Online Norwegian version in Dagbladet shipbreaking-magazinet1?PDF in Norwegian Magasinet dagbladet-nyhet?PDF in Norwegian Nyhet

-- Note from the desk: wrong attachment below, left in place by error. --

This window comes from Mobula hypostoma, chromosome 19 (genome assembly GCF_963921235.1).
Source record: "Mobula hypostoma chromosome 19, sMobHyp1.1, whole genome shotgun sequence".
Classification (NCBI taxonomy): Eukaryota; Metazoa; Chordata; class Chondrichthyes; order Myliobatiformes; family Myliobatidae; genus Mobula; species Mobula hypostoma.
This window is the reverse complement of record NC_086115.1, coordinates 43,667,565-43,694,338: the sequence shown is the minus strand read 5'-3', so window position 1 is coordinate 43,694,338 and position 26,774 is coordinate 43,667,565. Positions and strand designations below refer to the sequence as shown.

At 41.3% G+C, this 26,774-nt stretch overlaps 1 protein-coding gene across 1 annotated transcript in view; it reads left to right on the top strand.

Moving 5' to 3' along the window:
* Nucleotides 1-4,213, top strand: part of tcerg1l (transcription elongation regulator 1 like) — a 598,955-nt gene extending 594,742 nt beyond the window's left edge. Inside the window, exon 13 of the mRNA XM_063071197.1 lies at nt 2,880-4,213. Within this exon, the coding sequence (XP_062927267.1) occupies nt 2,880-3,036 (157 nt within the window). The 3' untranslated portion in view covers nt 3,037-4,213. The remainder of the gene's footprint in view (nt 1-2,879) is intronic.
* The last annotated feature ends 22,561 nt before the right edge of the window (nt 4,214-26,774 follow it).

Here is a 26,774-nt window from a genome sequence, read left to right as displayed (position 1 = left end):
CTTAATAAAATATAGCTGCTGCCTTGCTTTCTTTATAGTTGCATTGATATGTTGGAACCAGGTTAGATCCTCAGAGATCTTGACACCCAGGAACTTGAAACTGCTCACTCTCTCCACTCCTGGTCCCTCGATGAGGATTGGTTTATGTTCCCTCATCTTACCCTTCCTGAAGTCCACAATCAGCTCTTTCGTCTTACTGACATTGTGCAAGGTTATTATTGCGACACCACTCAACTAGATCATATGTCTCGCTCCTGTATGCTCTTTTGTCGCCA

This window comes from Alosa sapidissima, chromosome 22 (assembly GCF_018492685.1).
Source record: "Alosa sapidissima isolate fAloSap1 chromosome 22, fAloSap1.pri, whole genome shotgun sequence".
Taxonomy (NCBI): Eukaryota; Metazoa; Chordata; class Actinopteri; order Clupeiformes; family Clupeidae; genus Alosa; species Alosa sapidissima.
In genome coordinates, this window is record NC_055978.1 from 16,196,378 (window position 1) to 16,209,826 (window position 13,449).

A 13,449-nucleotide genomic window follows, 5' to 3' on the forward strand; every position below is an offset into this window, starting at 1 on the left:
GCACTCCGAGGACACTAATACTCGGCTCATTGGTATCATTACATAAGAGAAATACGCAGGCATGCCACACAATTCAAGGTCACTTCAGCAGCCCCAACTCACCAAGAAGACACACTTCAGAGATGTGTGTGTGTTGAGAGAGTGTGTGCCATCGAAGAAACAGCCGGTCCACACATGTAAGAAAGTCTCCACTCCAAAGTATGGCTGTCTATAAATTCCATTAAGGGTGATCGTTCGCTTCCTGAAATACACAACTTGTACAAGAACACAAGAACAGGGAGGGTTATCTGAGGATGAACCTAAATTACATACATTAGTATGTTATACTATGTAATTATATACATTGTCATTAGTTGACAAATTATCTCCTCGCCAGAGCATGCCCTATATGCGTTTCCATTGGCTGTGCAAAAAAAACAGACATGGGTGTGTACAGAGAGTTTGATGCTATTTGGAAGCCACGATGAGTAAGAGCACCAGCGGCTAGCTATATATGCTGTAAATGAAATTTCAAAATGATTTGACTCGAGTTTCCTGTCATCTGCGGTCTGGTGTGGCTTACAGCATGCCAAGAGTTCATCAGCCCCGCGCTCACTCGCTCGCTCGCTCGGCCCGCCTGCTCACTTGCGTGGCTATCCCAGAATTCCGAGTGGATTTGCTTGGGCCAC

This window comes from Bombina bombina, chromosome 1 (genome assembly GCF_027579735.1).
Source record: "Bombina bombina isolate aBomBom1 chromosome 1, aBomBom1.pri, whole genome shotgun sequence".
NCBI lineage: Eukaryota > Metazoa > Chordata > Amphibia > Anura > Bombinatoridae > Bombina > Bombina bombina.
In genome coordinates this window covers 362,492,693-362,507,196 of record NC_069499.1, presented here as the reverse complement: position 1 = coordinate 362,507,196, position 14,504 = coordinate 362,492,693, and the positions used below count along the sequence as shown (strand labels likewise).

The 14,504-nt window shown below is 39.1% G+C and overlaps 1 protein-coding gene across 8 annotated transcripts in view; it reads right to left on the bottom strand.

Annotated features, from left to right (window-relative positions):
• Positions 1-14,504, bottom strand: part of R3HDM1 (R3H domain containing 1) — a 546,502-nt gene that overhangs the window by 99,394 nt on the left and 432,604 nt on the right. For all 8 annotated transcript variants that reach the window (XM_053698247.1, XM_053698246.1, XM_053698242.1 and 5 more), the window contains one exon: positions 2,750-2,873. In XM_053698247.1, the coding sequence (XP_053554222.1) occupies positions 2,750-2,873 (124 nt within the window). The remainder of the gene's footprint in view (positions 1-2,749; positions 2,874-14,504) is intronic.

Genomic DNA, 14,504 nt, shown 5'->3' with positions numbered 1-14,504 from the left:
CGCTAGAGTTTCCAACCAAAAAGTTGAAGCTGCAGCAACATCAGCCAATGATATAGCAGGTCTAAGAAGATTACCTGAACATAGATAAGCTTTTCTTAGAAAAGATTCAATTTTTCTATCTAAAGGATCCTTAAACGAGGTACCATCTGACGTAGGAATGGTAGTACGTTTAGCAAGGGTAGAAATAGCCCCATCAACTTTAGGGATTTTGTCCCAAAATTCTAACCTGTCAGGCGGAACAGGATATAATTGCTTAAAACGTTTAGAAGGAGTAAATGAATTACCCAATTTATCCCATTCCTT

“You wouldn’t have the time” he’d said. It was a polite conversation. Salahuddin, the cousin of Jahangir Alam, had rung me to thank me for helping him get an ambulance at the Apollo Hospital in the elite Bashundhara Complex in Bangladesh’s capital Dhaka, 250 kilometres from the port city Chittagong. Despite the hospital’s motto of “Bringing healthcare of international standard within the reach of every individual,” it was understood that all patients were not equal. Jahangir and his family had been waiting for over five hours. The hospital was for rich people and Jahangir, a worker at Ziri Subeder Shipbreaking Yard was undeniably poor. Even though the money had been paid, Jahangir, on his deathbed was not going to get the same treatment the other VIP patients at Apollo were given. Eventually the presence of a pesky journalist taking pictures had enough nuisance value for the hospital to dredge up an ambulance. Jahangir would arrive at a cheaper, less equipped hospital in Chittagong, in the early hours of the morning. Knowing I was interested in the plight of the workers, Salahuddin had rung to tell me there had been another accident. A worker was in hospital and they were going to amputate his leg. He felt my presence might save the man’s leg. I was due to go to London the following day, for a brainstorming meeting with Amnesty International. Going to and from Chittagong that day would have been difficult. I had things to do before leaving. Salahuddin was right. Even though I knew that my presence might perhaps have made a difference to a man’s life. I didn’t have the time. We never have the time. Not for some people.